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Asian Longhorned Beetle
Martha Maletta, Home Horticultural Consultant
Dated - August 06, 2004

Asian longhorned beetle (ALB) was first found in New Jersey in 2002 and no additional infestations have been reported until now. This destructive, potentially devastating, tree pest has been found in Carteret, Middlesex County. The United States Department of Agriculture (USDA) in cooperation with state and local agencies has moved aggressively against all identified infestations in New York, Illinois and New Jersey. The goal: to eradicate ALB by destroying infested trees (the only option at this time) and replacing them with non-host trees, restricting movement of firewood and wood debris from the quarantine area, continued surveillance and, possibly, treatment of susceptible but un-infested trees in and near the area.

This wood-boring beetle attacks healthy hardwood trees and could destroy forests and landscapes and threaten tree-related industries if left unchecked. The USDA publication “Wanted: The Asian Longhorned Beetle” states that “…it has the potential to cause more damage than Dutch elm disease, chestnut blight and the gypsy month combined….”. Public vigilance has been the key to uncovering most infestations to date, those in the Greenpoint section of Brooklyn, Chicago, Jersey City and Carteret. The public’s continued cooperation is vital to the eradication effort.

Because ABL is unique in appearance, it can be rather easily distinguished from the one native New Jersey insect with which it might be confused: the spotted pine sawyer, another wood boring beetle. Adult ABL is 0.8 to 1.4 inches long and cylindrical, shiny jet-black, smooth, with up to 20 irregular but distinct bright white spots and blotches. The 1 to 3 inch long antennae (length varies with sex) are distinctly black and white banded. The spotted pine sawyer, by comparison, is 0.6 to just over 1inch long, dark in color, not shiny smooth, and all black to mottled with whitish patches (depending on sex). The sawyer’s long antennae are not distinctly banded but faintly gray and black. For photo comparison check http://www.ceris.purdue.edu/napis/pests/alb/alb-wss_p1.html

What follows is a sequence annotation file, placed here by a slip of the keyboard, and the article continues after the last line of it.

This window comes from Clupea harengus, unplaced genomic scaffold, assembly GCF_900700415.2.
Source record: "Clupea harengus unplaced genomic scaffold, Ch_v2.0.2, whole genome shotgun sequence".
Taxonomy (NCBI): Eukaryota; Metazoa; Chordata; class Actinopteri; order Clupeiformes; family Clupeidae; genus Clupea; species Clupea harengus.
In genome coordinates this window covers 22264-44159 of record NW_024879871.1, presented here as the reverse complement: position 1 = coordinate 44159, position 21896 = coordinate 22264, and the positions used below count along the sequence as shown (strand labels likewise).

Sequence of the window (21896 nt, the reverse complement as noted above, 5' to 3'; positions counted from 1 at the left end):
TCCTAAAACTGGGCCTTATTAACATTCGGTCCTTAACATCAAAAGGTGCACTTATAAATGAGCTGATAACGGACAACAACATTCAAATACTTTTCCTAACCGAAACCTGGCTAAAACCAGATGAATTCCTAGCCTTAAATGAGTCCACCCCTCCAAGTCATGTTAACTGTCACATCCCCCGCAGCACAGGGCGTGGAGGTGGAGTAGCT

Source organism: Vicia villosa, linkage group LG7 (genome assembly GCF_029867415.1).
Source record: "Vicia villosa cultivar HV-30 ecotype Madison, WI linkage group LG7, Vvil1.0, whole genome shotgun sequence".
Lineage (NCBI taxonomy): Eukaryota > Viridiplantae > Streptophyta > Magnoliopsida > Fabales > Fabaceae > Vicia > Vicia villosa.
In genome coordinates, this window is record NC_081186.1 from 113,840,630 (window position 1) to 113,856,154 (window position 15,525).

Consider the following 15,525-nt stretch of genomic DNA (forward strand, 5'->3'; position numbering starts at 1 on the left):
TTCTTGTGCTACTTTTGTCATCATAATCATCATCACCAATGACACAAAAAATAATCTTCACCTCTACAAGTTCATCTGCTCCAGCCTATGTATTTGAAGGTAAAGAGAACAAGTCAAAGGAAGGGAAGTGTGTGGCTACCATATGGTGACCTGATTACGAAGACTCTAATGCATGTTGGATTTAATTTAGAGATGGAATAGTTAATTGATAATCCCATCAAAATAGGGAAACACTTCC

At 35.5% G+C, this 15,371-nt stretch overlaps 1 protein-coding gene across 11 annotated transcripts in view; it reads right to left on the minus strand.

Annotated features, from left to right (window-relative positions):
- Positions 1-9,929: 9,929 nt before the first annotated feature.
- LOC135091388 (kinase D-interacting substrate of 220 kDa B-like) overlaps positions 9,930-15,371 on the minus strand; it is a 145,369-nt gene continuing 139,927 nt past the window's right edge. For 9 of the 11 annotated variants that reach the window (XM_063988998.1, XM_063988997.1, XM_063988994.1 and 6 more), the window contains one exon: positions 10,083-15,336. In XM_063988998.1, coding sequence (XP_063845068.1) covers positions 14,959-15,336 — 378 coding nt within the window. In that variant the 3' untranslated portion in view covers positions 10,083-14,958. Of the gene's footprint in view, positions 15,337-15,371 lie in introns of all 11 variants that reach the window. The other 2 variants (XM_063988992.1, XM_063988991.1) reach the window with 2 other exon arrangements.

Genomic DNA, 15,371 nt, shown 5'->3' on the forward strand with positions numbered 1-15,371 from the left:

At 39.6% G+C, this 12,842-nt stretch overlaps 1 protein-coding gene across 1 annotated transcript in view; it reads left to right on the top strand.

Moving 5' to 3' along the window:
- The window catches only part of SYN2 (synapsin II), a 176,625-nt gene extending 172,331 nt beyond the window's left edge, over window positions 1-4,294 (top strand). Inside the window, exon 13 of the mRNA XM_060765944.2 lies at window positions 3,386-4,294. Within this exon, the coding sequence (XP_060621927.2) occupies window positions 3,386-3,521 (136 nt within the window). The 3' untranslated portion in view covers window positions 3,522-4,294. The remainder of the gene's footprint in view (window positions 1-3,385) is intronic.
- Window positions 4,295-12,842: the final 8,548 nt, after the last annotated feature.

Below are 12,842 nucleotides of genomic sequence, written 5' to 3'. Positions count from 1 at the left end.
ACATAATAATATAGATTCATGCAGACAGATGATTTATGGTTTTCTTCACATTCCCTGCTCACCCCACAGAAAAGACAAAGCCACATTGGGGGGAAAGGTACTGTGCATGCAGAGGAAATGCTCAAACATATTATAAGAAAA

The ALB is known to attack many species of healthy hardwood trees. Most favored hosts are maple (Norway, sugar, silver, red and others), horsechestnut and buckeye, poplar, birch, willow, and elm. Occasional or rare hosts in the US are mimosa, hackberry, ash, sycamore and planetree, and mountain ash. The pine sawyer attacks only coniferous trees. The ALB adult female chews dime-size pits in the bark of trunks and branches, and lays eggs during summer and early fall. The eggs hatch in 1 to 2 weeks and the larvae bore into and feed on sapwood and heartwood during fall and winter. After pupation, the adults emerge in spring through large holes chewed out through the wood and bark of the trees. Currently, there is no treatment for infested trees so they are destroyed. Protection of susceptible trees near infested trees by injecting insecticide looks promising.

Some indications of ALB infestation are: large-3/8 inch or more in diameter-very round emergence holes on the branches, trunk or roots of a host tree; ragged oval, dark areas in bark where females chew egg laying pits; sap running from holes/pits and abundant sawdust accumulating at the based of trees and/or in branch crotches; the presence of the beetles from May until cold weather.

If an insect or tree damage matching the above descriptions is noticed residents should contact the Rutgers Master Gardener Helpline of Hunterdon County at 908-788-1735 or the New Jersey Department of Agriculture at 1-866-BEETLE-1 or 609-292-5440. For more information on this potentially very serious pest, visit the USDA-APHIS web site at: www.aphis.usda.gov

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